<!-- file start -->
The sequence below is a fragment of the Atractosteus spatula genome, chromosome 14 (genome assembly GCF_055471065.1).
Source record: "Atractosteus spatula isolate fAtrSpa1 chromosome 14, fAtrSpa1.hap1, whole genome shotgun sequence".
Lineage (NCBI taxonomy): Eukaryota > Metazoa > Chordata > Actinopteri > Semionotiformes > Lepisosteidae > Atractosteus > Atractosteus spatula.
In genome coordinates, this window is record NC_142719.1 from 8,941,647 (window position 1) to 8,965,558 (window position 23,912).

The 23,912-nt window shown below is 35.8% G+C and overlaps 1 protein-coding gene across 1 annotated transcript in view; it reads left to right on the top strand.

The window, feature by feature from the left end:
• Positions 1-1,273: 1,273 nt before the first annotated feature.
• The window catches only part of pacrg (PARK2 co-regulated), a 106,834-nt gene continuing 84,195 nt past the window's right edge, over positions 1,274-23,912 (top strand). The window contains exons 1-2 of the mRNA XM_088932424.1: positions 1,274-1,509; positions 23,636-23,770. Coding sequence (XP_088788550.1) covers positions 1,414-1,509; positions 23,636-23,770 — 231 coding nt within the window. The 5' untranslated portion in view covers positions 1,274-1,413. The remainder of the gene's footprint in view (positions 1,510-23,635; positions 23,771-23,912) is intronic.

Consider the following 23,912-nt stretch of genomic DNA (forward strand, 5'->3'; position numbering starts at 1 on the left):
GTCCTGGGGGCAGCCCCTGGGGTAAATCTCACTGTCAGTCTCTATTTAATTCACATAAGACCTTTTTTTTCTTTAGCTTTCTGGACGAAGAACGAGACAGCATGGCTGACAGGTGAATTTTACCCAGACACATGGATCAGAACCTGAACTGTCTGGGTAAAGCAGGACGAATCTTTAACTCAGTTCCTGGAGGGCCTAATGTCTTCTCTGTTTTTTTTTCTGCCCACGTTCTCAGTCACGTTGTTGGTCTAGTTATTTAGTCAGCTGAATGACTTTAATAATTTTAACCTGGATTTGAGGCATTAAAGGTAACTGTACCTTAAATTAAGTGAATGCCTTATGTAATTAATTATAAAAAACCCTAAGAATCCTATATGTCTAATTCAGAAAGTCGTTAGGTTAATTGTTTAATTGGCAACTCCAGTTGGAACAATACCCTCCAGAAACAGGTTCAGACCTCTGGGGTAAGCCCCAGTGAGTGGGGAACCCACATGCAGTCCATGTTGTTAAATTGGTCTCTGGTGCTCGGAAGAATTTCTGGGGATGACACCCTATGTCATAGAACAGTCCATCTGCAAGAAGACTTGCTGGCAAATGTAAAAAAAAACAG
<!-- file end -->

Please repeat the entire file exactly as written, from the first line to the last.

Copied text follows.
The sequence below is a fragment of the Atractosteus spatula genome, chromosome 14 (genome assembly GCF_055471065.1).
Source record: "Atractosteus spatula isolate fAtrSpa1 chromosome 14, fAtrSpa1.hap1, whole genome shotgun sequence".
Lineage (NCBI taxonomy): Eukaryota > Metazoa > Chordata > Actinopteri > Semionotiformes > Lepisosteidae > Atractosteus > Atractosteus spatula.
In genome coordinates, this window is record NC_142719.1 from 8,941,647 (window position 1) to 8,965,558 (window position 23,912).

The 23,912-nt window shown below is 35.8% G+C and overlaps 1 protein-coding gene across 1 annotated transcript in view; it reads left to right on the top strand.

The window, feature by feature from the left end:
• Positions 1-1,273: 1,273 nt before the first annotated feature.
• The window catches only part of pacrg (PARK2 co-regulated), a 106,834-nt gene continuing 84,195 nt past the window's right edge, over positions 1,274-23,912 (top strand). The window contains exons 1-2 of the mRNA XM_088932424.1: positions 1,274-1,509; positions 23,636-23,770. Coding sequence (XP_088788550.1) covers positions 1,414-1,509; positions 23,636-23,770 — 231 coding nt within the window. The 5' untranslated portion in view covers positions 1,274-1,413. The remainder of the gene's footprint in view (positions 1,510-23,635; positions 23,771-23,912) is intronic.

Consider the following 23,912-nt stretch of genomic DNA (forward strand, 5'->3'; position numbering starts at 1 on the left):
GTCCTGGGGGCAGCCCCTGGGGTAAATCTCACTGTCAGTCTCTATTTAATTCACATAAGACCTTTTTTTTCTTTAGCTTTCTGGACGAAGAACGAGACAGCATGGCTGACAGGTGAATTTTACCCAGACACATGGATCAGAACCTGAACTGTCTGGGTAAAGCAGGACGAATCTTTAACTCAGTTCCTGGAGGGCCTAATGTCTTCTCTGTTTTTTTTTCTGCCCACGTTCTCAGTCACGTTGTTGGTCTAGTTATTTAGTCAGCTGAATGACTTTAATAATTTTAACCTGGATTTGAGGCATTAAAGGTAACTGTACCTTAAATTAAGTGAATGCCTTATGTAATTAATTATAAAAAACCCTAAGAATCCTATATGTCTAATTCAGAAAGTCGTTAGGTTAATTGTTTAATTGGCAACTCCAGTTGGAACAATACCCTCCAGAAACAGGTTCAGACCTCTGGGGTAAGCCCCAGTGAGTGGGGAACCCACATGCAGTCCATGTTGTTAAATTGGTCTCTGGTGCTCGGAAGAATTTCTGGGGATGACACCCTATGTCATAGAACAGTCCATCTGCAAGAAGACTTGCTGGCAAATGTAAAAAAAAACAG